One innovation that aims to shrink that carbon footprint is Circular ID, an RFID tracking system designed to make it easier for brands to recycle, repair and resell fashion products. A chip in each garment would allow us to toss our old shirts and shoes into the recycling bin – scan the chip, and the materials can be identified. Depending on the item’s condition, it could be pulped and made into cleaning cloths or auto insulation, or resold at thrift shops or increasingly popular resale sites. H&M Group, Target and Microsoft have so far signed on for the project, headed by fashion technology company EON. Other companies, such as Nike and Ikea, have developed circular design guides and processes to reduce waste.

Fashion manufacturing could also use a green makeover. A single pair of blue jeans, for example, takes nearly 2,000 gallons of water to produce, equal to the amount the average person drinks over a seven-year period. What’s more is that the indigo dyeing process creates a significant amount of wastewater, with polluting substances like cyanide. Spanish denim mill Tejidos Royo aims to change all of that with its waterless foam-dyeing process, Dry Indigo. In development for nearly a decade, the Dry Indigo method is now being used by brands including Banana Republic and Wrangler to save water and energy and reduce pollution.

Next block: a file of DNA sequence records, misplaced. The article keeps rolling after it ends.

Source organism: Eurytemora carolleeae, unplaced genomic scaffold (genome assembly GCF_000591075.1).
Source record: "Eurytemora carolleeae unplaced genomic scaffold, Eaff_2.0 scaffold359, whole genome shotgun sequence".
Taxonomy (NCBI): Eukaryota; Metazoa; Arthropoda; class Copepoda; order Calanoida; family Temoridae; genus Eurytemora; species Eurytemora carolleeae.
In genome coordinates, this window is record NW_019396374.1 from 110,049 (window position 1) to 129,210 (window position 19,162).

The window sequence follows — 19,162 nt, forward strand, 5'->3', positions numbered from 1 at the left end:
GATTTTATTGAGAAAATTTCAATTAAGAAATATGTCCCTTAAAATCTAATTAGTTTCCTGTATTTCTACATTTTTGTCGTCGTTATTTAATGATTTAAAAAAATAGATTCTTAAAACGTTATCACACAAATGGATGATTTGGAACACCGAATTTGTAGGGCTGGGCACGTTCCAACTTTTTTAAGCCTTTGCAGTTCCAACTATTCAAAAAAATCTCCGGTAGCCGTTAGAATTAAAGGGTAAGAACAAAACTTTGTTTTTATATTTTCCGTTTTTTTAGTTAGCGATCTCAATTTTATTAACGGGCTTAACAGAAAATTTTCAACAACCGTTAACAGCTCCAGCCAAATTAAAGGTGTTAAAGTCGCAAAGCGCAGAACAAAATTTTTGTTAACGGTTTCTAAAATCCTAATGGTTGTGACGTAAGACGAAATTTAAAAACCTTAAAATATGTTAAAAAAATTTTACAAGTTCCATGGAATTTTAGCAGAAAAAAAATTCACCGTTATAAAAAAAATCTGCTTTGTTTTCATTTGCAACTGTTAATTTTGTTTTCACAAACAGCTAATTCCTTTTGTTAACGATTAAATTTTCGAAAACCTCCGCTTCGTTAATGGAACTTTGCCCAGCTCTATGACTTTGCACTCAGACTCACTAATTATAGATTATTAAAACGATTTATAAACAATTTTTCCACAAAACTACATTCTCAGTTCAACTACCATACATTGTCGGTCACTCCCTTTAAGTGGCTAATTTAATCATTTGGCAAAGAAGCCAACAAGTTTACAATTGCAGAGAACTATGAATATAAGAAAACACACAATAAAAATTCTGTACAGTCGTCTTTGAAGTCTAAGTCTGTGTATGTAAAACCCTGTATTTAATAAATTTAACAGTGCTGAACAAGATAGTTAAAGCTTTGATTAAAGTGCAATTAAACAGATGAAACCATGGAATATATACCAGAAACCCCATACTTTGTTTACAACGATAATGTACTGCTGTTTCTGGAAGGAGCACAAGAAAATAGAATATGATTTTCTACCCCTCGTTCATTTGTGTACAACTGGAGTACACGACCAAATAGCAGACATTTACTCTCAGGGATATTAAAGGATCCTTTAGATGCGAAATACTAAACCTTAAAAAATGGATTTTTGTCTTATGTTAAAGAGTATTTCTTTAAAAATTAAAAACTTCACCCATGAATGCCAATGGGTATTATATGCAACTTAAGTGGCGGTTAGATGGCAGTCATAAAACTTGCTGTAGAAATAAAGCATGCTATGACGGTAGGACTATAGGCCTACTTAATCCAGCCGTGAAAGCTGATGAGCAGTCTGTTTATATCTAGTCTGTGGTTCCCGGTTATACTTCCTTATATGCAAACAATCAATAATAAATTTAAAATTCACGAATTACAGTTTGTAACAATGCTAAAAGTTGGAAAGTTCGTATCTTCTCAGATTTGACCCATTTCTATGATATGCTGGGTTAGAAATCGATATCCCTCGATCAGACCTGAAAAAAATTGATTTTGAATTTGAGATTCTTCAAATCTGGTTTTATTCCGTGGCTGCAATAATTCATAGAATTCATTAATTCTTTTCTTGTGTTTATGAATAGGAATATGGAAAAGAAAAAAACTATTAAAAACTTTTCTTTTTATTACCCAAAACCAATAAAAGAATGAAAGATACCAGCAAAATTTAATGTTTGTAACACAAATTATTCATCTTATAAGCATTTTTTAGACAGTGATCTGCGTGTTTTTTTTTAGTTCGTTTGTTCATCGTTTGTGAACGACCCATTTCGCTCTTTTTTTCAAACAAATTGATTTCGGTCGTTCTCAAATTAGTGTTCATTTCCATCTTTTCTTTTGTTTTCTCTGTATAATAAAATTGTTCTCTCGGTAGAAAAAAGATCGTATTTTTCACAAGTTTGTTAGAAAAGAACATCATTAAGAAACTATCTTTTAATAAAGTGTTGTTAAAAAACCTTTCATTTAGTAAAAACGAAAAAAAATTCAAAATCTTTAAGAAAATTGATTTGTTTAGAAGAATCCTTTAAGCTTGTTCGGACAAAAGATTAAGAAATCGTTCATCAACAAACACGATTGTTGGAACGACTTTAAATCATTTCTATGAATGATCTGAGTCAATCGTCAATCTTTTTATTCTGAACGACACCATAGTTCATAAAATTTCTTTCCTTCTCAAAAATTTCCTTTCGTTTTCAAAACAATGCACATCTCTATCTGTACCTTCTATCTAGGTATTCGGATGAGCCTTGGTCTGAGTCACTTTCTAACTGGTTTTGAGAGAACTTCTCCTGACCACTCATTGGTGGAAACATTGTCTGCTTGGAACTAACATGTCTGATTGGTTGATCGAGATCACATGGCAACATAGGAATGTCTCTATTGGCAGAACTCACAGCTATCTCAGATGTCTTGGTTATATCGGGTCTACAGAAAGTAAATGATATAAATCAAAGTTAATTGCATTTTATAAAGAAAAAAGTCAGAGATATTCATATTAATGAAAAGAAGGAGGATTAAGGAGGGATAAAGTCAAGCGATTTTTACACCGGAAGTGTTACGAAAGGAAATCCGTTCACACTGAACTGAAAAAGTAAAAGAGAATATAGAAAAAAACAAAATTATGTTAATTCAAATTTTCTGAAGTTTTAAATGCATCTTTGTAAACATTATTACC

The big-box revolution

When it comes to ESG, “everybody wants to be a leader, nobody wants to go first,” sustainability scholar Robert Eccles told Harvard Business Review, pointing to Novo Nordisk and Unilever as pioneers. That’s why it’s good news that retail giants have increasingly embraced sustainable practices, from Target’s ambitious plan to cut emissions 30% by 2030 to Walmart’s Project Gigaton. Both aim to decrease not only scope 1 and 2 emissions, which include a retailer’s own stores and factories, but also scope 3 emissions from suppliers. In this way, the rising tide may lift all green projects.